Drones, a generic term for unmanned aircraft, have been utilized in military applications for decades. More recently, however, advances in drone technology and construction have made the devices more accessible. These advances and increased accessibility have allowed more commercial and industrial applications to take off. For example, certain retailers are considering ways to efficiently use drones to make residential deliveries, and drones can help developers plan and manage construction projects and monitor progress.

Drones as HSE Compliance Tools

One application for which drones may be particularly (and increasingly) useful is health, safety, and environmental (HSE) compliance. Petrochemical complexes and refineries, for example, are vast and complicated operations subject to myriad HSE requirements. Many pieces of equipment and processes spread out across a facility require environmental monitoring and inspection pursuant to those HSE requirements, but are located in hard-to-access areas. Indeed, leak detection and repair (LDAR) requirements may apply to a flange or valve on a pipe rack 30 feet off the ground. Rather than having a worker undertake the necessary prerequisites to safely conduct monitoring at that equipment, a drone could be deployed instead. Likewise, a drone could be deployed in response to a process safety incident to assess the scene (e.g. identify the source of the release, evaluate emissions) and facilitate a safer response.

In a similar way, drones may help petrochemical facilities and refineries comply with site security regulations. Laws like the Chemical Facility Anti-Terrorism Standards (CFATS) and the Maritime Transportation Security Act (MTSA) generally require subject facilities to implement plans and protocols to ensure site security. These plans might involve surveillance at site boundaries or around critical infrastructure, and drones may provide an efficient way to perform such surveillance.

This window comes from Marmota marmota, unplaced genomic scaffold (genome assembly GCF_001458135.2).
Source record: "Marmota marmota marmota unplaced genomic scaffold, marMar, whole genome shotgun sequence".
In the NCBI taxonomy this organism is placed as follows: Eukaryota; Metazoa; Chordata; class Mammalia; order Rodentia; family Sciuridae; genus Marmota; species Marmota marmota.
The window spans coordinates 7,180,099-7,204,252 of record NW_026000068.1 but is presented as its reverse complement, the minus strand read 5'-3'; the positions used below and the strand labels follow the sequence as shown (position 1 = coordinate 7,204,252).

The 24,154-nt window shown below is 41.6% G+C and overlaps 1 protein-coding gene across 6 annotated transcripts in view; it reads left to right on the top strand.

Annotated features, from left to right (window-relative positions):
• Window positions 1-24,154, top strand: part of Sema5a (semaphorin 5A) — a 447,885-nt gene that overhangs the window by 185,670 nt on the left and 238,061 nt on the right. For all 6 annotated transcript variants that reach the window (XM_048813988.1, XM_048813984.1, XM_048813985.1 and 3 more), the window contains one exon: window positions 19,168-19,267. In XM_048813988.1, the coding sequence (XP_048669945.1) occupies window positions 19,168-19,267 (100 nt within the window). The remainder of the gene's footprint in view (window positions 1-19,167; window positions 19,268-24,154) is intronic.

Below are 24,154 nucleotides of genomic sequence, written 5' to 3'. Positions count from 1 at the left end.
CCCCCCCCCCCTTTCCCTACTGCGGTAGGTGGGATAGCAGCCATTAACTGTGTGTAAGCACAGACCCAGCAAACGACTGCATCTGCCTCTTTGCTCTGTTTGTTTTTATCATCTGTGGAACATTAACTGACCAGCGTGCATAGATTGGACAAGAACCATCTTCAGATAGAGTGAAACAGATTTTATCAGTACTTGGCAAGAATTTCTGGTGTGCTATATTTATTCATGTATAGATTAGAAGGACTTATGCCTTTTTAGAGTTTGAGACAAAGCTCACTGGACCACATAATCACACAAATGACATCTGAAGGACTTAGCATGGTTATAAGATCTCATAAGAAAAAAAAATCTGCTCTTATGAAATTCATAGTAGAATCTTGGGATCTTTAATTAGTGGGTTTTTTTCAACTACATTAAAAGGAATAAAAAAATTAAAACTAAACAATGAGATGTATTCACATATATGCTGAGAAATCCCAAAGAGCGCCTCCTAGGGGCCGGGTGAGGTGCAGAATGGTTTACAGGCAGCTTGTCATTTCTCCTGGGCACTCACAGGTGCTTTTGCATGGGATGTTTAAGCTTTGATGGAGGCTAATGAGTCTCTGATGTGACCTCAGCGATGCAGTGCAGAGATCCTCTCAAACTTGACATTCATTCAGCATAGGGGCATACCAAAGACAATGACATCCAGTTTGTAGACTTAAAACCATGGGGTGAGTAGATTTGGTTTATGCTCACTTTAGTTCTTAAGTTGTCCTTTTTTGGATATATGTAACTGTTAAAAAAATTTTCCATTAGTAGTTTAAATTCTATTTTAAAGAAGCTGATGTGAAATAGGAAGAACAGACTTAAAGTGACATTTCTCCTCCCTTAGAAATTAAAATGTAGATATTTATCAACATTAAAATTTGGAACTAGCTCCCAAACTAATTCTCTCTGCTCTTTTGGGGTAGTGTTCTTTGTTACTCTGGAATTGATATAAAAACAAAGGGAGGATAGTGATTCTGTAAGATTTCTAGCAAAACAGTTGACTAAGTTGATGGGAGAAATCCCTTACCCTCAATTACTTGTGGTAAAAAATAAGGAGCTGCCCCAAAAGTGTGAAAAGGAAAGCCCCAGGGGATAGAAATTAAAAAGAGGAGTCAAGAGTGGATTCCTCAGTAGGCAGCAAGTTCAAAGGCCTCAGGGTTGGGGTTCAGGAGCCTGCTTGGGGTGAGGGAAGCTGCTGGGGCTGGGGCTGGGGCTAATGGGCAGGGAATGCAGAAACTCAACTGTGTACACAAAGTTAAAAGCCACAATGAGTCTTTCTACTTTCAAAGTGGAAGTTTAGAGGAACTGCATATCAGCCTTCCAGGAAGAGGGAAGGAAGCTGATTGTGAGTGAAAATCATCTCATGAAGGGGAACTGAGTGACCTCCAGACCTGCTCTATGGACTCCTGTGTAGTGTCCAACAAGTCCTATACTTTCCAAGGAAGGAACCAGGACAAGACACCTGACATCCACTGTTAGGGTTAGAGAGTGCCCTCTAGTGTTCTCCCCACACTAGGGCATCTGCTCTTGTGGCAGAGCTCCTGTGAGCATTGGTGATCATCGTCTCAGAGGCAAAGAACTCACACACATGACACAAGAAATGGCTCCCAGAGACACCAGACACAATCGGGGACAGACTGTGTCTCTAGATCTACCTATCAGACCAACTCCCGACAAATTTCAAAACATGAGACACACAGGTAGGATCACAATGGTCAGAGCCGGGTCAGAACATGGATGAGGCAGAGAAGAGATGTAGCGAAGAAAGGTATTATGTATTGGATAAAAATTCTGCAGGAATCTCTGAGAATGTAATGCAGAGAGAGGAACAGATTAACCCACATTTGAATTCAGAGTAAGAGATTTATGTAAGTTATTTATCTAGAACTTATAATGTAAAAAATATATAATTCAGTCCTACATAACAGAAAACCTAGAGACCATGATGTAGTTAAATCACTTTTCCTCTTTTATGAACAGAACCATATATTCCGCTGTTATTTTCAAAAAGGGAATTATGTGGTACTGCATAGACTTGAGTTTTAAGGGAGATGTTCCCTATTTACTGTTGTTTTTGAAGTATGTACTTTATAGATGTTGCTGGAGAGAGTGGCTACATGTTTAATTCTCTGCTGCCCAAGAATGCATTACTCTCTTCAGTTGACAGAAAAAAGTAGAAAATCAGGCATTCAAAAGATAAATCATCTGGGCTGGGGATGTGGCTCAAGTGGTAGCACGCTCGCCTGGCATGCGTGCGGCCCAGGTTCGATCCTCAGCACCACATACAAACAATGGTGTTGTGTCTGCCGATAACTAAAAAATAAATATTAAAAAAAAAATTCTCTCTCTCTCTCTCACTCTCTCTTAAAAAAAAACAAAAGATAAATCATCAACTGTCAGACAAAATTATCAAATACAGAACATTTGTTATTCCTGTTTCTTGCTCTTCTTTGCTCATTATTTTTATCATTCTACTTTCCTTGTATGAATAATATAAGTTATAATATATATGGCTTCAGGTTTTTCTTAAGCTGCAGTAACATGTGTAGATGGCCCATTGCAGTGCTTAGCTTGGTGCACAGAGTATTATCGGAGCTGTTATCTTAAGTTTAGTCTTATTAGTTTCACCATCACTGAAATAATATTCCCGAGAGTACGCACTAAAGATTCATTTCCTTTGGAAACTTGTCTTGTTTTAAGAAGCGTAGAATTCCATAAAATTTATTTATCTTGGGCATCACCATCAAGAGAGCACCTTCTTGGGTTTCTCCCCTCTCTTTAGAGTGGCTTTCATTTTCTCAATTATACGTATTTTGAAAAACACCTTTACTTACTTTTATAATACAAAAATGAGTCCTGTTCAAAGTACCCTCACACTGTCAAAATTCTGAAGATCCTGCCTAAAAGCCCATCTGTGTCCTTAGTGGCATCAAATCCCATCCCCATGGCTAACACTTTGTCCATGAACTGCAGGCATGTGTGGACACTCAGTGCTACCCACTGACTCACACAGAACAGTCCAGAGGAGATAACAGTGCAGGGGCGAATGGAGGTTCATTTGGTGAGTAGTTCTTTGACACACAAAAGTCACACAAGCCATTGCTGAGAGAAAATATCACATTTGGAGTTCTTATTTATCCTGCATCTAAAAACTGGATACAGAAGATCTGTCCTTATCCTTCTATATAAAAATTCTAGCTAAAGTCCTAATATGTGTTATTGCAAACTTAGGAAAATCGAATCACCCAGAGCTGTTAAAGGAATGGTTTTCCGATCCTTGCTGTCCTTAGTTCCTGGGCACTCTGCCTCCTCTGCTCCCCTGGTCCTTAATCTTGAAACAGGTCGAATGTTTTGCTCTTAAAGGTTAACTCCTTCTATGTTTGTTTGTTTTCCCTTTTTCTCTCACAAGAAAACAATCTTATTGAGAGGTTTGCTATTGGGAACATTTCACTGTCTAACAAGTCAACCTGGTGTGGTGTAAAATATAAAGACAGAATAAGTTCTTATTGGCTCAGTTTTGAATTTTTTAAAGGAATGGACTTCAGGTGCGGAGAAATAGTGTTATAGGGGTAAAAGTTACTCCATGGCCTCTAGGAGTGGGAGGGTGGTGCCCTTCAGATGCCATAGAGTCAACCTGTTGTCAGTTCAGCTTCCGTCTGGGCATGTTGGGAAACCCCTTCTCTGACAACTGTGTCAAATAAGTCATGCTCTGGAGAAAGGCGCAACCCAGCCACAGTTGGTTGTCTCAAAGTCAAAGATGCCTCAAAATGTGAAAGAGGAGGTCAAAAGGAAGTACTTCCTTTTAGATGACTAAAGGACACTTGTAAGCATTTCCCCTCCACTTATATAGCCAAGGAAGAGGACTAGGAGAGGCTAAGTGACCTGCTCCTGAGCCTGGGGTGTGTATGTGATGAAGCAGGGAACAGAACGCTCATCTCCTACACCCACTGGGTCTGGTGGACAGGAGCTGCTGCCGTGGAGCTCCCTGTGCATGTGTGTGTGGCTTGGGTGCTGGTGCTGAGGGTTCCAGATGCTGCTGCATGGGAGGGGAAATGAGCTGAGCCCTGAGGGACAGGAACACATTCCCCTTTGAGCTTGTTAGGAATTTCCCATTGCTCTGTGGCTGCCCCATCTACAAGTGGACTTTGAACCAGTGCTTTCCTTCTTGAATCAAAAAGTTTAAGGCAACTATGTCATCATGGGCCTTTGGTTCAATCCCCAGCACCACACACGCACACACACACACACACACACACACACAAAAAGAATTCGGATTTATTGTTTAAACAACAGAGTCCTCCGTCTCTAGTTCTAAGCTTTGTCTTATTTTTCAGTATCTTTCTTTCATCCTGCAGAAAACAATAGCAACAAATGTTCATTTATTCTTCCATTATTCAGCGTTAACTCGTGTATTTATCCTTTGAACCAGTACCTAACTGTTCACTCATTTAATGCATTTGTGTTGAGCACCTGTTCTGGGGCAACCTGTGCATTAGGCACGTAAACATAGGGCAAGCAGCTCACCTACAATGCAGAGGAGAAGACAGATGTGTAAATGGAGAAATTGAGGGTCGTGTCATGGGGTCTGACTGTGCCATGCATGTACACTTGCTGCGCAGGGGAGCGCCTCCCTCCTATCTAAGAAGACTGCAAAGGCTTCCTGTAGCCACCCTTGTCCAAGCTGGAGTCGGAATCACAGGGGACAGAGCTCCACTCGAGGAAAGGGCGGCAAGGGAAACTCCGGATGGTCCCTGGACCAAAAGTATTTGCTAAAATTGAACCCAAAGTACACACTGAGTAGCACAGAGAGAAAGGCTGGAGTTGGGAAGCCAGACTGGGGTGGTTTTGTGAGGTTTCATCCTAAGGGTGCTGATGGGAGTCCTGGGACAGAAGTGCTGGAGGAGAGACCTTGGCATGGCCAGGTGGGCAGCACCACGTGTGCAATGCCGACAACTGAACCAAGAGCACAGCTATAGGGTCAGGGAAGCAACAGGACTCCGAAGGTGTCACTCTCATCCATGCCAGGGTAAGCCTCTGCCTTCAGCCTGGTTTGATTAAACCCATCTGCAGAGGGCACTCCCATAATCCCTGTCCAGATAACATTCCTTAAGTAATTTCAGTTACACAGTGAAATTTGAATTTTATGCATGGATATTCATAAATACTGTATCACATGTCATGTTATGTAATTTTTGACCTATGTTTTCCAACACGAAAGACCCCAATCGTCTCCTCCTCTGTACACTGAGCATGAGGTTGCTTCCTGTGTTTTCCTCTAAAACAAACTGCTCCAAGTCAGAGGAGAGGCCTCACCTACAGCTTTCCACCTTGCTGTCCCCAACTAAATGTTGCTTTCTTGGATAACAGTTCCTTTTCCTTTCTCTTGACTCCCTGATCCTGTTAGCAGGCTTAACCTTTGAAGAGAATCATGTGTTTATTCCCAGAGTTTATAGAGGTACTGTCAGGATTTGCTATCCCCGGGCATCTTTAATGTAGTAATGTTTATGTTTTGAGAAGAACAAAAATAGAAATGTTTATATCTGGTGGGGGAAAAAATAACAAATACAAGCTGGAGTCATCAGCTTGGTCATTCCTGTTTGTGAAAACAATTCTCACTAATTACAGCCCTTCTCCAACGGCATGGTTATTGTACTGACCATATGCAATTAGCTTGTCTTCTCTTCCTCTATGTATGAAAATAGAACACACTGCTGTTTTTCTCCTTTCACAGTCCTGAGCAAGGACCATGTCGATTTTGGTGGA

The Regulatory Framework

Note that the types of drones most likely to be used for HSE compliance are regulated by the Federal Aviation Administration (FAA) and may be regulated by state and local laws as well. At the federal level, FAA regulations (14 CFR Part 107) apply to “unmanned aircraft” and “small unmanned aircraft systems” (Small UASs), which encompass unmanned aircraft weighing less than 55 pounds including their communication and control components. Small UASs must be registered with the FAA prior to deployment, and their operators must generally obtain a remote pilot certification in order to fly the devices. The regulations also govern other aspects of Small UAS operation including when (time of day) and how high the devices may fly. Before deploying a drone, facilities should consult with legal counsel and evaluate the federal, state, and local regulations that apply to their drone operations.

Environmental agencies have also utilized drone technology and expressed interest in its utility for compliance monitoring.  For example, the U.S. Chemical Safety and Hazard Investigation Board utilizes drones for site examination when conducting investigations of chemical releases at facilities.  The U.S. Environmental Protection Agency (EPA), likewise, has published information about the role of drones in sampling and emissions monitoring.  In March 2020, the EPA issued a grant of $320,000 to the Pennsylvania Department of Environmental Protection that in part would be used to fund drone-based methane detectors to estimate emissions from specific equipment used in natural gas development.


Advances in drone technology and accessibility to the devices make them increasingly useful and versatile tools, especially for HSE compliance. The HSE compliance applications for drones outlined above offer just a glimpse of their utility. Therefore, companies with HSE compliance obligations should seriously consider the various uses for drones at their facilities. This is especially true during a global health pandemic when social-distancing and efficient remote work are more important than ever.